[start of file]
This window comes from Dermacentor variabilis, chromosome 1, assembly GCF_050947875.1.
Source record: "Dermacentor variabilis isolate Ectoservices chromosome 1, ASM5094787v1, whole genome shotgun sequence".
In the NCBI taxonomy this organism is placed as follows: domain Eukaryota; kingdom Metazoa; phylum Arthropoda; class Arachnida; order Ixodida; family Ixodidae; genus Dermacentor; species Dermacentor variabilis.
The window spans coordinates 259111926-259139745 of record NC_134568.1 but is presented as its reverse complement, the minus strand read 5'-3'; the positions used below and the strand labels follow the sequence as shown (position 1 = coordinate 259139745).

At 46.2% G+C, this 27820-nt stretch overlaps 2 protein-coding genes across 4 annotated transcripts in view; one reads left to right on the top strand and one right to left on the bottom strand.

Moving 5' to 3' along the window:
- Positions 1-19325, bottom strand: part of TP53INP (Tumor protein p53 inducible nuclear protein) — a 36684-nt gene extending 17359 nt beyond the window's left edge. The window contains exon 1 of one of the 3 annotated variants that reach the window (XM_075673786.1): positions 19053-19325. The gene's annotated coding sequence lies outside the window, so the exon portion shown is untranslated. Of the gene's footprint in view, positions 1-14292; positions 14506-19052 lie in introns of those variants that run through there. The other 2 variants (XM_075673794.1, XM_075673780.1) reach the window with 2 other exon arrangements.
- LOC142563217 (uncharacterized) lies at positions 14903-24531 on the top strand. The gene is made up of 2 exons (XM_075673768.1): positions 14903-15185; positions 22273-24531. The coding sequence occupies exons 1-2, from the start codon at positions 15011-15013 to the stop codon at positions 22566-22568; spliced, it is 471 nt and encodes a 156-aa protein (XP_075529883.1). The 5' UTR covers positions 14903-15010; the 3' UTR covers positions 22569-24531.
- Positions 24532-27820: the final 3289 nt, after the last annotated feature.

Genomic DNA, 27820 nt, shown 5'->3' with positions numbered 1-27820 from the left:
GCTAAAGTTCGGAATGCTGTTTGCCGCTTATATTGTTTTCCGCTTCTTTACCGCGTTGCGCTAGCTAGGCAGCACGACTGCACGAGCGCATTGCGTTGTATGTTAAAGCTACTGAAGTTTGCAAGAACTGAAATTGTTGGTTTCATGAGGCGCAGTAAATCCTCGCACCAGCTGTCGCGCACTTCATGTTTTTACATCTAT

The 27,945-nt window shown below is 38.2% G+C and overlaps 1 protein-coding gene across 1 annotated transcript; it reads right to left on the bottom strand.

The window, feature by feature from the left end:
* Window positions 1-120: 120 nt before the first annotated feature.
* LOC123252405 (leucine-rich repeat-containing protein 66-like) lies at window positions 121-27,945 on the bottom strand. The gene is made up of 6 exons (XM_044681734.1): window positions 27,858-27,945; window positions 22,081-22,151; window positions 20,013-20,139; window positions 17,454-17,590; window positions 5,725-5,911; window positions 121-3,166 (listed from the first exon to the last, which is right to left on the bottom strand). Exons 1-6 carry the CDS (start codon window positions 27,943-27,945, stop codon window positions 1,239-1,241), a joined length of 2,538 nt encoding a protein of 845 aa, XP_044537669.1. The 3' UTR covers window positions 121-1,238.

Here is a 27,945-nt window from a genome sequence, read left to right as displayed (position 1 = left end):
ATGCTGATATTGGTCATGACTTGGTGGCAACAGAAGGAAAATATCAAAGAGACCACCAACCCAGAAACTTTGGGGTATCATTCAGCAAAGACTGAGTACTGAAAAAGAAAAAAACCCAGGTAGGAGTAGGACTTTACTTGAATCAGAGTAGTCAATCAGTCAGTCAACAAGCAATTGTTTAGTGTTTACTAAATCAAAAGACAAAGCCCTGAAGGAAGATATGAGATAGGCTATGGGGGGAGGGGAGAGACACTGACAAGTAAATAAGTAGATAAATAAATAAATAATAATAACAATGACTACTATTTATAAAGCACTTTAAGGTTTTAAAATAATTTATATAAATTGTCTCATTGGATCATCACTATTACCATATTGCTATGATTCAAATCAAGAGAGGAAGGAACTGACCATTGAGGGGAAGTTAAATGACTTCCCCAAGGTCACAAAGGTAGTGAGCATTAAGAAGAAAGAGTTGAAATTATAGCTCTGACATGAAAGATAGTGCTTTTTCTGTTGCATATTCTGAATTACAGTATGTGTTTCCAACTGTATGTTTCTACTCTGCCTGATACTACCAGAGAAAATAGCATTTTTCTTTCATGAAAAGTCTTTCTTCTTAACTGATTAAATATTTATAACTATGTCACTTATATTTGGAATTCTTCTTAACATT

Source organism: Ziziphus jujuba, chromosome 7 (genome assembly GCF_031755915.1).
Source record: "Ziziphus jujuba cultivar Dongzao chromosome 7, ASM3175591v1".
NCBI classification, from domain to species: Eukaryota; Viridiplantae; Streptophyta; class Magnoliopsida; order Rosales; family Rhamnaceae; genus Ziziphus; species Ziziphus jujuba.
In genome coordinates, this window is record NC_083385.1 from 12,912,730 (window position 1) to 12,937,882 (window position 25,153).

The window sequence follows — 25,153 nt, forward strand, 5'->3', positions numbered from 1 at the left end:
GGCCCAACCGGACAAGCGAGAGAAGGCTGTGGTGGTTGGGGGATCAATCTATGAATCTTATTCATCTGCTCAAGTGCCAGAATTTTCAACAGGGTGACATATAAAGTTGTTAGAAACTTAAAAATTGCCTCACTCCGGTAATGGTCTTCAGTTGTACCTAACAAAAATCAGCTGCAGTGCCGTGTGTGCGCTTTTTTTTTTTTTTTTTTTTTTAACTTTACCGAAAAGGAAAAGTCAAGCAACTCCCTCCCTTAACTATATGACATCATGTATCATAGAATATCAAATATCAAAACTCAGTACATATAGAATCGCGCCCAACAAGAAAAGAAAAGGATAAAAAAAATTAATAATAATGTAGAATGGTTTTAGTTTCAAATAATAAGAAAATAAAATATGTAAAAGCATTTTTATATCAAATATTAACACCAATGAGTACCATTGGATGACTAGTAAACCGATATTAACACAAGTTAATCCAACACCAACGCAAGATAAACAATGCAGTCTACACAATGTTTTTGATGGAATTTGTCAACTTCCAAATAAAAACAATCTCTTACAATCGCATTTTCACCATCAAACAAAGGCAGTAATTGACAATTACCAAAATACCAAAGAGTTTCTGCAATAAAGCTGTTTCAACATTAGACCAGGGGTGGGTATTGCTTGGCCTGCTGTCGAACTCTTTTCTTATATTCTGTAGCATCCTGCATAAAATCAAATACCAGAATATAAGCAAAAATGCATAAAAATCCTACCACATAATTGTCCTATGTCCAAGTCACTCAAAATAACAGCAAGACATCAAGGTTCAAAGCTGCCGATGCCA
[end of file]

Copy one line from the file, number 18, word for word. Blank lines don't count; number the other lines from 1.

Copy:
Source organism: Ziziphus jujuba, chromosome 7 (genome assembly GCF_031755915.1).